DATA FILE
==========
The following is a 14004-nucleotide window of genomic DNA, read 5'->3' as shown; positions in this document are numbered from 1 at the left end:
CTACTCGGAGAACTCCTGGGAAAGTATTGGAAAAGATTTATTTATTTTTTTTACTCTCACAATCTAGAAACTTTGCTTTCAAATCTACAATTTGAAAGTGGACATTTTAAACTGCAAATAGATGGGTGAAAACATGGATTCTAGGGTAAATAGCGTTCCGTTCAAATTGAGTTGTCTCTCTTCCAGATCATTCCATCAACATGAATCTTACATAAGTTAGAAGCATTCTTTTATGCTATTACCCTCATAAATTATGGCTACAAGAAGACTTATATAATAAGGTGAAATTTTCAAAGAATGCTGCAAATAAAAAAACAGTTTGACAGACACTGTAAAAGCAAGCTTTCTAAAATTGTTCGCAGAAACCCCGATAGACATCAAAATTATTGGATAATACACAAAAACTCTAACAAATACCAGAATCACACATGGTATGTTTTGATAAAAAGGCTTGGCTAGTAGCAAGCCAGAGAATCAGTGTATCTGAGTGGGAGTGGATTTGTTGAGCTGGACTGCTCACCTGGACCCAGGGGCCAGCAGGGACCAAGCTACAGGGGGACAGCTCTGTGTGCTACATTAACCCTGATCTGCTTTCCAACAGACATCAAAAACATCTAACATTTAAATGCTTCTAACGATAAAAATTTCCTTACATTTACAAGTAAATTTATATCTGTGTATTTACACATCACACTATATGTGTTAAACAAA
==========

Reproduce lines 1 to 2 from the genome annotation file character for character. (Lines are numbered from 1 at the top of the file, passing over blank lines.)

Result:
The following is a 14004-nucleotide window of genomic DNA, read 5'->3' as shown; positions in this document are numbered from 1 at the left end:
CTACTCGGAGAACTCCTGGGAAAGTATTGGAAAAGATTTATTTATTTTTTTTACTCTCACAATCTAGAAACTTTGCTTTCAAATCTACAATTTGAAAGTGGACATTTTAAACTGCAAATAGATGGGTGAAAACATGGATTCTAGGGTAAATAGCGTTCCGTTCAAATTGAGTTGTCTCTCTTCCAGATCATTCCATCAACATGAATCTTACATAAGTTAGAAGCATTCTTTTATGCTATTACCCTCATAAATTATGGCTACAAGAAGACTTATATAATAAGGTGAAATTTTCAAAGAATGCTGCAAATAAAAAAACAGTTTGACAGACACTGTAAAAGCAAGCTTTCTAAAATTGTTCGCAGAAACCCCGATAGACATCAAAATTATTGGATAATACACAAAAACTCTAACAAATACCAGAATCACACATGGTATGTTTTGATAAAAAGGCTTGGCTAGTAGCAAGCCAGAGAATCAGTGTATCTGAGTGGGAGTGGATTTGTTGAGCTGGACTGCTCACCTGGACCCAGGGGCCAGCAGGGACCAAGCTACAGGGGGACAGCTCTGTGTGCTACATTAACCCTGATCTGCTTTCCAACAGACATCAAAAACATCTAACATTTAAATGCTTCTAACGATAAAAATTTCCTTACATTTACAAGTAAATTTATATCTGTGTATTTACACATCACACTATATGTGTTAAACAAA